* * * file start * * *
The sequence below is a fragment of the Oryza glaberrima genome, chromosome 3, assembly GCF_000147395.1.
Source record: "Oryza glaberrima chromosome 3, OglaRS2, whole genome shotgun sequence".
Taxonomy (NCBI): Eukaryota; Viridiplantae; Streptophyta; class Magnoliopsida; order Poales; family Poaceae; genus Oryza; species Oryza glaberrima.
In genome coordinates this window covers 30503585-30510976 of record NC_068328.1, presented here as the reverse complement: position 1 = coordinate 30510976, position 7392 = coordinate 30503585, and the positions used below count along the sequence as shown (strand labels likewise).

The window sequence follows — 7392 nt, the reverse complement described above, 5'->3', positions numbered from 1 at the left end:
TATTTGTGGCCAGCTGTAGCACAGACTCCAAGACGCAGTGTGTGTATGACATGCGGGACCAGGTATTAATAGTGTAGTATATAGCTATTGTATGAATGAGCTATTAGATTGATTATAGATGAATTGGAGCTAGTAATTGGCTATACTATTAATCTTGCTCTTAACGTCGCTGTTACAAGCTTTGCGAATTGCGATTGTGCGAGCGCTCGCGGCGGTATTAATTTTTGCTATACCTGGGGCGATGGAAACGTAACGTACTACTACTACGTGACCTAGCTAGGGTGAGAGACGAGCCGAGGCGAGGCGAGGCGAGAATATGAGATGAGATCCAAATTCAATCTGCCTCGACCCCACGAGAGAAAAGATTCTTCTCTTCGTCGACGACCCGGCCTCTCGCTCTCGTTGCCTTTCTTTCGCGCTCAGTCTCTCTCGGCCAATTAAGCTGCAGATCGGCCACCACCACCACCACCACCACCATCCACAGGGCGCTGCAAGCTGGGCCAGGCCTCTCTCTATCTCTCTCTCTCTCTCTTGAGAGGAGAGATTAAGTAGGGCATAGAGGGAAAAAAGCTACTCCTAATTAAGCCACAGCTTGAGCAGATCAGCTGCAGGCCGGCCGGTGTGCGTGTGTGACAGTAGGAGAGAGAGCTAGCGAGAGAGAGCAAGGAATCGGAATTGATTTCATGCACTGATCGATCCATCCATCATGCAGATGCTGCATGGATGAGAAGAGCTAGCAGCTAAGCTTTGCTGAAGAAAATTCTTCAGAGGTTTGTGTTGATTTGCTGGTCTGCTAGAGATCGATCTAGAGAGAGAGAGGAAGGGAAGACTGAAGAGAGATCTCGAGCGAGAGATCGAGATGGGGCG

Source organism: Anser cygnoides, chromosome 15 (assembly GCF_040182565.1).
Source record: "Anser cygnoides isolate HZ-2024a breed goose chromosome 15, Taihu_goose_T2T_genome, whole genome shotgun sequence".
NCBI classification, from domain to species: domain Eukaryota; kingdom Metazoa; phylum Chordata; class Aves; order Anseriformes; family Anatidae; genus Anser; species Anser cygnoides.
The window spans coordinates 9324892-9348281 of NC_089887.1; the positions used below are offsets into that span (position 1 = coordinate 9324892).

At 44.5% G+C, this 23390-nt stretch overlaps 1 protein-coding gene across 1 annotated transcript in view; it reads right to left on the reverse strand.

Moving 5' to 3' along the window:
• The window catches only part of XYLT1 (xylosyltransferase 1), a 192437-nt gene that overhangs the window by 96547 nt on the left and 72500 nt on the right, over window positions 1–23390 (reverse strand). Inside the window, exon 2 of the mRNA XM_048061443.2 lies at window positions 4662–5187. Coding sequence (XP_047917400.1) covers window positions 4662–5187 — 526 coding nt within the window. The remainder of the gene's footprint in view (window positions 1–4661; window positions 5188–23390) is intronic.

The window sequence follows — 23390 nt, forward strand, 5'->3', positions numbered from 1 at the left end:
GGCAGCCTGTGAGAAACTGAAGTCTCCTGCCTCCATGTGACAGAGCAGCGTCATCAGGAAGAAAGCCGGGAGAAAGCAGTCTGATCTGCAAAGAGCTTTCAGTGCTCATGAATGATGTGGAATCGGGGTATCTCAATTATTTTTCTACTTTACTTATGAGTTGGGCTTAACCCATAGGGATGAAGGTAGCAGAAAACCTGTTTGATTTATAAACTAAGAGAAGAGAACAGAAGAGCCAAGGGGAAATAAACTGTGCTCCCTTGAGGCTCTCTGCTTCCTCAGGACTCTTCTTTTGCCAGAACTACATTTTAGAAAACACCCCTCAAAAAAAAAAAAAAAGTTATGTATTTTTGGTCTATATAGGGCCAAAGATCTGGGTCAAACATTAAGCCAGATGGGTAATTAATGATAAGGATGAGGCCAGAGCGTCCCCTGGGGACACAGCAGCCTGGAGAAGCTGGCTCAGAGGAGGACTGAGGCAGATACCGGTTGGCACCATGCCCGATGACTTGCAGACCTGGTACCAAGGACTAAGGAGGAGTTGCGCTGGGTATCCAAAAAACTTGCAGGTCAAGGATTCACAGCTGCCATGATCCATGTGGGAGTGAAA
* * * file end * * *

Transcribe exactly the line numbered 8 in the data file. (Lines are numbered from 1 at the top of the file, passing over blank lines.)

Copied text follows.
Source record: "Anser cygnoides isolate HZ-2024a breed goose chromosome 15, Taihu_goose_T2T_genome, whole genome shotgun sequence".